Statement: Regarding U.S. House… | Campaign for Tobacco-Free Kids
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Statement: Regarding U.S. House Approval of Foreign Sales Corporation Bill Providing $100 Million in Tax Breaks for U.S. Tobacco Companies

Statement of William V. Corr, Executive Vice President, Campaign for Tobacco-Free Kids
September 13, 2000

Washington, DC — The CAMPAIGN FOR TOBACCO-FREE KIDS strongly opposes the tax breaks for the export of manufactured tobacco products contained in the Foreign Sales Corporation Repeal and Extraterritorial Income Exclusion Act (H.R. 4986) as approved today by the U.S. House of Representatives. It is especially disappointing that the House Leadership brought up this legislation under expedited procedures that blocked any amendments, such as that proposed by Congressman Lloyd Doggett (D-Texas) to exclude manufactured tobacco products. Once again, Big Tobacco is being rewarded for millions of dollars in campaign contributions at the expense of American taxpayers and public health around the globe. We urge the Senate to put taxpayers and the public health first and vote to deny Big Tobacco this special benefit.

In its current form, this legislation would provide a $100 million plus annual tax benefit for U.S. tobacco companies. The tobacco industry should not receive any assistance from the U.S. government in their quest to addict new generations of smokers overseas. And they should certainly not be rewarded with special tax benefits given their long history of deception and misconduct concerning their deadly products.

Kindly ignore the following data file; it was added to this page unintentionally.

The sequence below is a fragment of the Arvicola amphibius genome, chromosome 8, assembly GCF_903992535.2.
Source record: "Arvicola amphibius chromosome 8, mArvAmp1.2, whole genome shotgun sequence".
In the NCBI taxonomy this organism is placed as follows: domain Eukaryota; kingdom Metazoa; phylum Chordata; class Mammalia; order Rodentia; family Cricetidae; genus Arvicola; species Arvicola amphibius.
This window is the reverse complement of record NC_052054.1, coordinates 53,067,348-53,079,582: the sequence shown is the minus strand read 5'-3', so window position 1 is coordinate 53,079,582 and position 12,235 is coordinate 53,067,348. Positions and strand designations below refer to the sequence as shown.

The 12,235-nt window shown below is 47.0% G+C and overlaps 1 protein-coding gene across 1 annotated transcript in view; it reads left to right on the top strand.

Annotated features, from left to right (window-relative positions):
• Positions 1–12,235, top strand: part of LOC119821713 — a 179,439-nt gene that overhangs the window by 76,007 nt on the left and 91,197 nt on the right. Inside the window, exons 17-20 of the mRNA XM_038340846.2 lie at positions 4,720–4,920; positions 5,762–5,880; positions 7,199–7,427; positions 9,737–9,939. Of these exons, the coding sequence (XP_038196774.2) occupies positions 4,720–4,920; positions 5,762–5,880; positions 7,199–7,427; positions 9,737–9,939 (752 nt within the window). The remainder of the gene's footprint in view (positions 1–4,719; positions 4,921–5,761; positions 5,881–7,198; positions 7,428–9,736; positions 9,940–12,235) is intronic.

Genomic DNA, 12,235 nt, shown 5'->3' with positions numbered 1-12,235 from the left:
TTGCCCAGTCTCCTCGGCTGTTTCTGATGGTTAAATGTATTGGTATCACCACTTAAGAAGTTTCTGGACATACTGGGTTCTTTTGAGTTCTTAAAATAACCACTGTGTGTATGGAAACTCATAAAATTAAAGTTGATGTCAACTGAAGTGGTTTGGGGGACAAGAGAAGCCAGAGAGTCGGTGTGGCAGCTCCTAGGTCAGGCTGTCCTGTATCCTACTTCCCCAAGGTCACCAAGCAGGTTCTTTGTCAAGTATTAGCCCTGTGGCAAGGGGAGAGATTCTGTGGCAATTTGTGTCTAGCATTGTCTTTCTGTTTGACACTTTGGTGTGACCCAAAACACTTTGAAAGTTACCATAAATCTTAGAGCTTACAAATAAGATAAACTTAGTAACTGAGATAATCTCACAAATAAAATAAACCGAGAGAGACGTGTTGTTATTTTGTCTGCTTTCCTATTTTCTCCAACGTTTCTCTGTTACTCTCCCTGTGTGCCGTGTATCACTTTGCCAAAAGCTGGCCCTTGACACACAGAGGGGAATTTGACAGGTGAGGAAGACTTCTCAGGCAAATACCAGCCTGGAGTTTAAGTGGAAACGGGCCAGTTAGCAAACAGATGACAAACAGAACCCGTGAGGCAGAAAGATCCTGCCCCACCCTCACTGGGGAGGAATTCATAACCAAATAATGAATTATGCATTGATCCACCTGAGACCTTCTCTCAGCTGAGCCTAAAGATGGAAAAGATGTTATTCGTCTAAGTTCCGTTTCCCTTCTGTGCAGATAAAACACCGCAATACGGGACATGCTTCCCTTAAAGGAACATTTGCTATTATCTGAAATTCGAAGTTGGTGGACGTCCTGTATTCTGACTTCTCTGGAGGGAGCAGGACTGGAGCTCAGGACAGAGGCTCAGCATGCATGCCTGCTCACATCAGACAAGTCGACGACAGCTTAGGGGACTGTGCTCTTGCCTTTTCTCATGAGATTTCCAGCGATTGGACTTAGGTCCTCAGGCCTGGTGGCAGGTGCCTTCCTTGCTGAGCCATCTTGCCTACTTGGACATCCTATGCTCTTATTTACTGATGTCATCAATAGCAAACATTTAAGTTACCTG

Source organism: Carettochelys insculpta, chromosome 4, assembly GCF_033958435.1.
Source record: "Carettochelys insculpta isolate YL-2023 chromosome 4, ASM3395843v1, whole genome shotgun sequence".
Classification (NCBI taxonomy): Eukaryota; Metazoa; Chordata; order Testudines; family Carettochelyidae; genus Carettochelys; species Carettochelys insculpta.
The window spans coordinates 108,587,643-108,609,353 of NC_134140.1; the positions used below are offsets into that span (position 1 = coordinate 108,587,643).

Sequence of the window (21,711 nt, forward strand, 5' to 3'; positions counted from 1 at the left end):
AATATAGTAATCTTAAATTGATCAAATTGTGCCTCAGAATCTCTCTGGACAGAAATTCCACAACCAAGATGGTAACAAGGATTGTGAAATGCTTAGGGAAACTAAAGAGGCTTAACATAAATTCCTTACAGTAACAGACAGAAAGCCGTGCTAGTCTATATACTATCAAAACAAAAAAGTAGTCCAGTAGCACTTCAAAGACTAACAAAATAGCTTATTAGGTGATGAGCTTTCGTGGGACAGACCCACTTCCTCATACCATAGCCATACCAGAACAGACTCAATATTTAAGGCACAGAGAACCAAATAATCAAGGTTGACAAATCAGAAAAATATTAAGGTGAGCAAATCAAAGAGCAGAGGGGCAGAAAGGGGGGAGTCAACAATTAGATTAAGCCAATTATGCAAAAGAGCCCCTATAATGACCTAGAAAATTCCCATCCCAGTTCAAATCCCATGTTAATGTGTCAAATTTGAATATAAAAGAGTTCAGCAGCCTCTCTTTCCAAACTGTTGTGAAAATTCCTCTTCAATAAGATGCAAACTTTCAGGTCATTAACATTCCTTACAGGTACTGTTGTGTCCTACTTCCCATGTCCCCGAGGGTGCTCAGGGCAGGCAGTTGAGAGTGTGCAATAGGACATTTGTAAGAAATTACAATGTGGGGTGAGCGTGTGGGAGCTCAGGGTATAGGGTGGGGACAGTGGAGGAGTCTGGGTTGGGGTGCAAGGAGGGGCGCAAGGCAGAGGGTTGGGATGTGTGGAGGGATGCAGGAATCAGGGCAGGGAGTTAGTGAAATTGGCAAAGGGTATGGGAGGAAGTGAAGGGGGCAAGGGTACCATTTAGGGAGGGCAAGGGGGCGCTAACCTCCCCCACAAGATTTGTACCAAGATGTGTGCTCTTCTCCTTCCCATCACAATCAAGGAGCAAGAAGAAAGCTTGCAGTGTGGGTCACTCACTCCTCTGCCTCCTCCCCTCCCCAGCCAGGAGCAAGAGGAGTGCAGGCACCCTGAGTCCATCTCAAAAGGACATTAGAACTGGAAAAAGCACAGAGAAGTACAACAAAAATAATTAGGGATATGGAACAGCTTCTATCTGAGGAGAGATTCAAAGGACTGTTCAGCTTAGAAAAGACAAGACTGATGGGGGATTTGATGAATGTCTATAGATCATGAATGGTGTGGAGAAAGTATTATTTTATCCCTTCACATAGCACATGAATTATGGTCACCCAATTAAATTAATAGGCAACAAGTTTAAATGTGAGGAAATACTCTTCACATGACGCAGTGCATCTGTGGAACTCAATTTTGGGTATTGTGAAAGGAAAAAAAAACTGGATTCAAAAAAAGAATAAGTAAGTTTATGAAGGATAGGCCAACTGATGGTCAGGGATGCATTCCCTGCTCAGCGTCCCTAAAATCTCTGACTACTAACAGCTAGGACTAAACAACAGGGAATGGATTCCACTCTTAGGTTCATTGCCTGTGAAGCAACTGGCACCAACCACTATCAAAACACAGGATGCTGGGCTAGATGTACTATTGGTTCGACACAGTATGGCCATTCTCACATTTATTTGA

The dangers of nicotine addiction to American children are well known: 3,000 kids become regular smokers each day in the U.S, and one third will die prematurely of smoking-caused disease. Smoking is the leading preventable cause of death in the United States. But these dangers do not stop at our shores. Globally, the World Bank estimates that between 80,000 and 100,000 kids become addicted to cigarettes every day. Big Tobacco, with the unwitting support of American taxpayers, is addicting countless new generations of smokers overseas. Tobacco-related illnesses kill four million people a year around the world. If current trends continue, by 2030, tobacco will kill ten million people every year, 70 percent of them in developing countries. The United States government should not be a partner in the export of death and disease by U.S. tobacco companies.